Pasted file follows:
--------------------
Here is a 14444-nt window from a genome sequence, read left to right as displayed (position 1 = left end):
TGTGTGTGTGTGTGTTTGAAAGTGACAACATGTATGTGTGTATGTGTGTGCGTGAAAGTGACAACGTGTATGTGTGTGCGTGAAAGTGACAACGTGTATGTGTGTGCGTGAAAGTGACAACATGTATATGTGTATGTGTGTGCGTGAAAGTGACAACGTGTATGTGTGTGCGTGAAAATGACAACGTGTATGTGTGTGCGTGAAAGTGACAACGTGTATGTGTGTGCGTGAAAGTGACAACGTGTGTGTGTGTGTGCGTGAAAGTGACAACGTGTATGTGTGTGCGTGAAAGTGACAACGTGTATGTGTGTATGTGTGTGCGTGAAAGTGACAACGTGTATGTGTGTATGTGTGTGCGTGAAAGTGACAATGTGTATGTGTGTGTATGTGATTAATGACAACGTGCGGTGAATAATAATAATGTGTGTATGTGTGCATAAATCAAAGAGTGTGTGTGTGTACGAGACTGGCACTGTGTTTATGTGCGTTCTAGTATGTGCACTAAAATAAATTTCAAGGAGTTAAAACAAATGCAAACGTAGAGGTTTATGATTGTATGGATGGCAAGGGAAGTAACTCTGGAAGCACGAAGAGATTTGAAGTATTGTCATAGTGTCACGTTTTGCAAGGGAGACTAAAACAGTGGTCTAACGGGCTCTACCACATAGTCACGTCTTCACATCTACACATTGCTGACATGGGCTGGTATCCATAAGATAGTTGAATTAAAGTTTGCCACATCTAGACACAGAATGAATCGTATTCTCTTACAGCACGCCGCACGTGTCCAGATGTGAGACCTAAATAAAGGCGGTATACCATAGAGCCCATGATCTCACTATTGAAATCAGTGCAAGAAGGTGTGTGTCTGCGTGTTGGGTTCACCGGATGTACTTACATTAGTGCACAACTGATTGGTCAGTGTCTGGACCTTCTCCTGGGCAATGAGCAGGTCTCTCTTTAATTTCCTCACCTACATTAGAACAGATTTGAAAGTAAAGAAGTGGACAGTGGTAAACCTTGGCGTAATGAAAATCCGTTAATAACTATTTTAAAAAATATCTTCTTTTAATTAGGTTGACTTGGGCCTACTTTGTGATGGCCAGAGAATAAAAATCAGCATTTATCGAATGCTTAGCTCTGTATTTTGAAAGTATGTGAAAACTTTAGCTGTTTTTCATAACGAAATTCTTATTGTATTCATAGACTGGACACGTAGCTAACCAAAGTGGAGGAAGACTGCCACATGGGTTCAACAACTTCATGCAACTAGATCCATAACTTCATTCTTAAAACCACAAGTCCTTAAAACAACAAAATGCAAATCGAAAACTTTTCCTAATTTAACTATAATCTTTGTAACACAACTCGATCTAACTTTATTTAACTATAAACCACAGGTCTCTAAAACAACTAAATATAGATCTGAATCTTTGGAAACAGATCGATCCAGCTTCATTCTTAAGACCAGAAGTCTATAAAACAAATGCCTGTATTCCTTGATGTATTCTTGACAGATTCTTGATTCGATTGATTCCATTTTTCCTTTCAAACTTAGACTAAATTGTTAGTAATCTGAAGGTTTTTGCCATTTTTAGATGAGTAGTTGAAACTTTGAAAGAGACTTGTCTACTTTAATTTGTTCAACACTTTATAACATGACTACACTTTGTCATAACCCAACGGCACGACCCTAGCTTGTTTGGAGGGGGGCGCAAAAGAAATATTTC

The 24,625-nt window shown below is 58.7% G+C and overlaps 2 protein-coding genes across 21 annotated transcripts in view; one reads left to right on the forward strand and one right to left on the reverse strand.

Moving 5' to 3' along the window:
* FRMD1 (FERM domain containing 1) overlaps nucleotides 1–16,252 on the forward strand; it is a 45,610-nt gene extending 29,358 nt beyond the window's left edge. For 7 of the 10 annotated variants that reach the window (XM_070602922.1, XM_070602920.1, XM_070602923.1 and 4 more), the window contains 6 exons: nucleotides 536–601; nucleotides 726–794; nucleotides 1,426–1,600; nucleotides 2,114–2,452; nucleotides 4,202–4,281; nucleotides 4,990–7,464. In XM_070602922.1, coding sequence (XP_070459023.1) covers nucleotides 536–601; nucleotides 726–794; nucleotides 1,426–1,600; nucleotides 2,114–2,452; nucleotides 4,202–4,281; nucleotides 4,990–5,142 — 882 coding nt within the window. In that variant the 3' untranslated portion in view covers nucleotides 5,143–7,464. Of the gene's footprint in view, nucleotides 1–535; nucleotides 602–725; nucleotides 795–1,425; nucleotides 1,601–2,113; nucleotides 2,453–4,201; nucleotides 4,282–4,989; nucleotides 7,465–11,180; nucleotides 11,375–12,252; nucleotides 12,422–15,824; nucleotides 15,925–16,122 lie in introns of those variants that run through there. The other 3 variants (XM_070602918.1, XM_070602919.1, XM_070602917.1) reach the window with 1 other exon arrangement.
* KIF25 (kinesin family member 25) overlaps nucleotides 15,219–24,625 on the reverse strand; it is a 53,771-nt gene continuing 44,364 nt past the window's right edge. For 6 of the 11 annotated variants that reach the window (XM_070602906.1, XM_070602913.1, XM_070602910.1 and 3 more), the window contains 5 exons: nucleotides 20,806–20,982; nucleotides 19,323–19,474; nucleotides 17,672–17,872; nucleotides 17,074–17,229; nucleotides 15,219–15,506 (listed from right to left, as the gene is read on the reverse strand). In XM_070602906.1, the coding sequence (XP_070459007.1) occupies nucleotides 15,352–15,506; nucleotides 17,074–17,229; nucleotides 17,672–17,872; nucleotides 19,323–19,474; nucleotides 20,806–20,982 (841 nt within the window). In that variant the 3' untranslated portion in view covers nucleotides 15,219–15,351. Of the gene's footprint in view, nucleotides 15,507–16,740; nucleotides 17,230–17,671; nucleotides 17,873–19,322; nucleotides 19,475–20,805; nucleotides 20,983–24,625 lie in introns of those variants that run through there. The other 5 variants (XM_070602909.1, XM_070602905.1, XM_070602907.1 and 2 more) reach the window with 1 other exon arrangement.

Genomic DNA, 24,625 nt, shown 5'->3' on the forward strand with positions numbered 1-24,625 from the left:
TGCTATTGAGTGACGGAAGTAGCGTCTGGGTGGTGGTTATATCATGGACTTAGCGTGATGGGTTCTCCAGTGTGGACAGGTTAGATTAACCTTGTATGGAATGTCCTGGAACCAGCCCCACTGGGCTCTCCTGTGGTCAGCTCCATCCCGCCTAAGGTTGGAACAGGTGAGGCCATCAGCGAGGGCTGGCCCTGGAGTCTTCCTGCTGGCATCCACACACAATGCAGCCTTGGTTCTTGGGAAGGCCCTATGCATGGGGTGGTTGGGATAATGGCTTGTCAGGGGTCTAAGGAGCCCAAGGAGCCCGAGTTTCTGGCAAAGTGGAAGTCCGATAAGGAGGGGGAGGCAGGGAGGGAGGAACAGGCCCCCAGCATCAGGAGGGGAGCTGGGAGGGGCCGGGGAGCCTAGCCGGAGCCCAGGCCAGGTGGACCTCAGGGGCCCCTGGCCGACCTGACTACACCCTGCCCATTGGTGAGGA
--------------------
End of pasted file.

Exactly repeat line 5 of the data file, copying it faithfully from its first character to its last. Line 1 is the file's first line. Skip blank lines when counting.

* FRMD1 (FERM domain containing 1) overlaps nucleotides 1–16,252 on the forward strand; it is a 45,610-nt gene extending 29,358 nt beyond the window's left edge. For 7 of the 10 annotated variants that reach the window (XM_070602922.1, XM_070602920.1, XM_070602923.1 and 4 more), the window contains 6 exons: nucleotides 536–601; nucleotides 726–794; nucleotides 1,426–1,600; nucleotides 2,114–2,452; nucleotides 4,202–4,281; nucleotides 4,990–7,464. In XM_070602922.1, coding sequence (XP_070459023.1) covers nucleotides 536–601; nucleotides 726–794; nucleotides 1,426–1,600; nucleotides 2,114–2,452; nucleotides 4,202–4,281; nucleotides 4,990–5,142 — 882 coding nt within the window. In that variant the 3' untranslated portion in view covers nucleotides 5,143–7,464. Of the gene's footprint in view, nucleotides 1–535; nucleotides 602–725; nucleotides 795–1,425; nucleotides 1,601–2,113; nucleotides 2,453–4,201; nucleotides 4,282–4,989; nucleotides 7,465–11,180; nucleotides 11,375–12,252; nucleotides 12,422–15,824; nucleotides 15,925–16,122 lie in introns of those variants that run through there. The other 3 variants (XM_070602918.1, XM_070602919.1, XM_070602917.1) reach the window with 1 other exon arrangement.